To start with, women take the brunt of the many toxic chemicals used in conventional agriculture. We have greater fat stores than men, and that’s where fat-soluble chemicals finally reside after they move up the food chain. While proponents of pesticides say that their use is safe and government-approved, “safe” is a relative term meaning that the government has determined that the risk is “acceptable.” In fact, scientists don’t know much about the long-term effects of many chemicals, so what has been deemed acceptable risk is often based on limited studies.

Furthermore, chemicals used on crops don’t just stay on the lettuce or tomatoes — they can reach everything and everyone in the environment. In farm states, for example, tap water has been shown to contain unsafe seasonal levels of the weed killer atrazine. The insecticide DDT remains in soil and water — and thus plants and fish — 30 years after it was banned for use in this country. Other practices of intensive agribusiness have an impact too: The overuse of antibiotics in livestock has caused antibiotic-resistant bacteria problems for humans, for example.

The epidemic spread of these chemicals has led to the notion of “toxic trespass,” says ecologist Sandra Steingraber, author of Living Downstream: An Ecologist Looks at Cancer and the Environment (Perseus, 1997) and Having Faith: An Ecologist’s Journey to Motherhood (Perseus, 2001). “The idea of toxic chemicals as a human-rights violation is growing,” she says. “Pesticides will drift, being carried by air, fog, rain, quite apart from the food that we buy. [In one study], women within a mile of agricultural farms were at greater risk for birth defects. We are being asked to assume health risks for these exposures without having agreed to that.”

One of the most troubling aspects of chemicals in the environment is that women pass fat-soluble chemicals to their infants through breast-feeding. The notion of breast-milk contamination is a highly charged issue, Steingraber says, because discussing it could discourage women from breast-feeding. There are many compelling reasons to breast-feed — and to simultaneously insist on better environmental practices. Whether they are breastfed or not, in fact, children continue to be at risk from pesticide residues in foods: Studies of residue data have shown that young children may ingest unsafe levels of pesticide residues even when those residues are within legal limits. In the Food Quality Protection Act of 1996, the Environmental Protection Agency was mandated to revise pesticide limits by taking into account children’s exposure, but that process is not yet complete or satisfactory to many environmental advocates.

Studies also confirm that eating organic foods does help children ingest fewer pesticides, since those foods have significantly fewer pesticide residues than nonorganics. (Background contamination makes “pesticide-free” an almost impossible claim to make.)

Where the Money Is

When it comes to supporting organic foods, women have already made their voices heard in the marketplace. While studies show that interest in organic foods cuts across many demographic categories, it’s still predominantly women who buy organic foods, says Katherine DiMatteo, executive director of the Organic Trade Association.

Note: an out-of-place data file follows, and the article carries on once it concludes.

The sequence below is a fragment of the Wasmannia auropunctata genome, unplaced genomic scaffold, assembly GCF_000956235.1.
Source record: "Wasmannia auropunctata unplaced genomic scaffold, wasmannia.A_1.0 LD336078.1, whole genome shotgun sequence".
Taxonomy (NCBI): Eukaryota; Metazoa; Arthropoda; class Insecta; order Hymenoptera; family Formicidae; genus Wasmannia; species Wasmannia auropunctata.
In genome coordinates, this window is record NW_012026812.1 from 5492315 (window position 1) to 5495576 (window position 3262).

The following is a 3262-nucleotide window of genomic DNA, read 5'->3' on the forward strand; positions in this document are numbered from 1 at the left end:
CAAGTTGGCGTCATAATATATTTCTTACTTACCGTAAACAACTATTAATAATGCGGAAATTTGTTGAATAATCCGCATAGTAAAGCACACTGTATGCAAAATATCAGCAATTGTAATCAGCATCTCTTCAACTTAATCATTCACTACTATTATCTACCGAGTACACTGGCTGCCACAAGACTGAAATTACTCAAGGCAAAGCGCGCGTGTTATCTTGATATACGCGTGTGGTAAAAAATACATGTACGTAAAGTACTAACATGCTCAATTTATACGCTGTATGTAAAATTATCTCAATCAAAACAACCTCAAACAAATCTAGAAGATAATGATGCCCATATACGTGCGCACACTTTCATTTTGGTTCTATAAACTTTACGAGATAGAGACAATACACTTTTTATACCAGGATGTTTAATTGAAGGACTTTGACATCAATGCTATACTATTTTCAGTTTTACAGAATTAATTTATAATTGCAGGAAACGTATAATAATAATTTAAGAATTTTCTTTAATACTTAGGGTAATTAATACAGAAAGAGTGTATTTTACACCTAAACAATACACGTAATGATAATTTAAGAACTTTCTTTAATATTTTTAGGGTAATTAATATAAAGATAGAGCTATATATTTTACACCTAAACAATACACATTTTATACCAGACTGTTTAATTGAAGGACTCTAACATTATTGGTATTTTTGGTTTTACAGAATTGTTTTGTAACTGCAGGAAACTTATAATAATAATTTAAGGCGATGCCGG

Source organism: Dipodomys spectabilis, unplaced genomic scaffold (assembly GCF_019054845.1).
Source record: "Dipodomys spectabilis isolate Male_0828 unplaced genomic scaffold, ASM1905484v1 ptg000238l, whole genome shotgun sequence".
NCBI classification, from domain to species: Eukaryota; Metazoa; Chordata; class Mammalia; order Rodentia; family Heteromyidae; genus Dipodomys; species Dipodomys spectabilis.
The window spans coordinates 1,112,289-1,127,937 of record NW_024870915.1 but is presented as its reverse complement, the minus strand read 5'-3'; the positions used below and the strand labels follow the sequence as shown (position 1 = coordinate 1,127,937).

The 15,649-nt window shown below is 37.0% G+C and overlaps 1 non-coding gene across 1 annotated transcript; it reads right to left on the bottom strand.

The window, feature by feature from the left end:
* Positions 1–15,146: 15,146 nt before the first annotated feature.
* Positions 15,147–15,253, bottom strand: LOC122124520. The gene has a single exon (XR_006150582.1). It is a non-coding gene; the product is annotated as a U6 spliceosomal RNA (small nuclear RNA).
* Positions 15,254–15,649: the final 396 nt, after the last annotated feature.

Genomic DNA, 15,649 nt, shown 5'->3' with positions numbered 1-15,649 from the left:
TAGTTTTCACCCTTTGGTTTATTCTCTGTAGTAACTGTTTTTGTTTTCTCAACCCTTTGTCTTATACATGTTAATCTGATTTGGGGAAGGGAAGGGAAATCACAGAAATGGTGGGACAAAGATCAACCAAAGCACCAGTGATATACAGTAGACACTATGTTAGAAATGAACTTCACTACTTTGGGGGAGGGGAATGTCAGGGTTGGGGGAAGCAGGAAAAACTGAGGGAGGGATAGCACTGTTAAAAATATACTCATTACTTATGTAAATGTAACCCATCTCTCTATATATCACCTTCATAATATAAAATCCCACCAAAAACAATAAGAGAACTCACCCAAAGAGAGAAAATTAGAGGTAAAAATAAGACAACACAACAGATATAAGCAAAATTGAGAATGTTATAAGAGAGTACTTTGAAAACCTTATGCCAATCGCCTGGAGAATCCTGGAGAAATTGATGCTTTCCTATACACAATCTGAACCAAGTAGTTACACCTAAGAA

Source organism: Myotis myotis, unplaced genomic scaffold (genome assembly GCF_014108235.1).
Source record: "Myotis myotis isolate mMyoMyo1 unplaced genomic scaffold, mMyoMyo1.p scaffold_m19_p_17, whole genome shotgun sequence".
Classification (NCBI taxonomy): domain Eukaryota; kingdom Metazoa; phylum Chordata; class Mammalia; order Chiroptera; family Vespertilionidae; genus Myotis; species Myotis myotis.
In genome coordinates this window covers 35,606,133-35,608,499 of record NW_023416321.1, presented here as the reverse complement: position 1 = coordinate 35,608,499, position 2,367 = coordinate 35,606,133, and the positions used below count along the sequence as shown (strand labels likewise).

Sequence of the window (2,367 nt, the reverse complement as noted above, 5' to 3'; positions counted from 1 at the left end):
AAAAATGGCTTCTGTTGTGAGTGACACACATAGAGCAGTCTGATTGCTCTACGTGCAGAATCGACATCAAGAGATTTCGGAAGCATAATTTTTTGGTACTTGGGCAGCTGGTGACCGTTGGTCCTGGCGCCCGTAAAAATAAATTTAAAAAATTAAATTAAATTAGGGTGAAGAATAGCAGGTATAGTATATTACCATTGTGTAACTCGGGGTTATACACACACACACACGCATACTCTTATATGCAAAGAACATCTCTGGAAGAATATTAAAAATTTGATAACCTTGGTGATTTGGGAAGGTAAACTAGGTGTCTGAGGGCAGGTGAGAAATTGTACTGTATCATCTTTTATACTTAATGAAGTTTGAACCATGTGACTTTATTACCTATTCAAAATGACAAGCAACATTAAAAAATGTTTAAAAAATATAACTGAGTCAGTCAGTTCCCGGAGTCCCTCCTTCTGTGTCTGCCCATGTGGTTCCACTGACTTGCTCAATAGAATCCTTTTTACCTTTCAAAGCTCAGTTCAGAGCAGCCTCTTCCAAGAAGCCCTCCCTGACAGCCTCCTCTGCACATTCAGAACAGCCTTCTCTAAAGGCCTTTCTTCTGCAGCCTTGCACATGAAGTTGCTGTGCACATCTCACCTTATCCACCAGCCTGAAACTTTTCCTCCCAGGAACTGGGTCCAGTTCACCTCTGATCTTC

Women gravitated to organics as a direct outgrowth of other social-change movements of the 1960s and 1970s. “The food co-op movement was all women around the table, looking for ways to find out more about the food they were purchasing and how they could have more control over the amount of money they were spending on their food and influencing the types of products they were able to purchase in bulk,” says DiMatteo. As food co-ops expanded or became private stores and other natural foods stores came into being, the women who had been sitting around the co-op table responded.

“The concept of voting with your dollars was very easy for women to understand,” DiMatteo says. Today, polls consistently show that more women than men say they have concerns about food-related issues such as genetic modification.

For highly conscious food consumers, even eating organic isn’t good enough. As many organic foods companies have become subsidiaries of large corporations, these consumers have looked to reclaim the small-is-beautiful connection they once felt with gutsy little organic entrepreneurs. They’re now finding that healthy intimacy in what’s been called the “beyond organic” movement.

The next best thing to growing organic food in your own backyard garden, the trend
supports local farmers, regional production and seasonal crops. That means buying fresh foods directly from a farmer, at a farmer’s market or through a Community Supported Agriculture (CSA) farm. CSA farms allow consumers to buy a pre-season “share” in the farm, which entitles them to share in the risks and rewards of farming as well as receive a box of freshly harvested fruits, vegetables, and perhaps flowers and herbs at regular intervals through the growing seasons.

Enthusiasm for local and seasonal food is as much about philosophy and community as it is about flavor and freshness. The philosophy is further supported by Slow Food, an international organization with more than 60,000 members working to preserve regional tastes, flavors and biodiversity. Founded in Italy in 1986, Slow Food publishes its own gorgeous periodical Slow, which honors tastes and cultures from around the world.

Chefs are often the best proponents of local foods, working creatively with farms or farmer’s markets to find the freshest ingredients for seasonal dishes. Ann Cooper, executive chef at the Ross School in East Hampton, N.Y., and author of Bitter Harvest: A Chef’s Perspective on the Hidden Dangers in the Foods We Eat and What You Can Do About It and “A Woman’s Place Is in the Kitchen”: The Evolution of Women Chefs, believes women both motivate and benefit from the interest in local and seasonal foods. “I think the localization of food and the value we’re starting to place on artisan and local products will open up [business] doors for women that are very positive,” she says.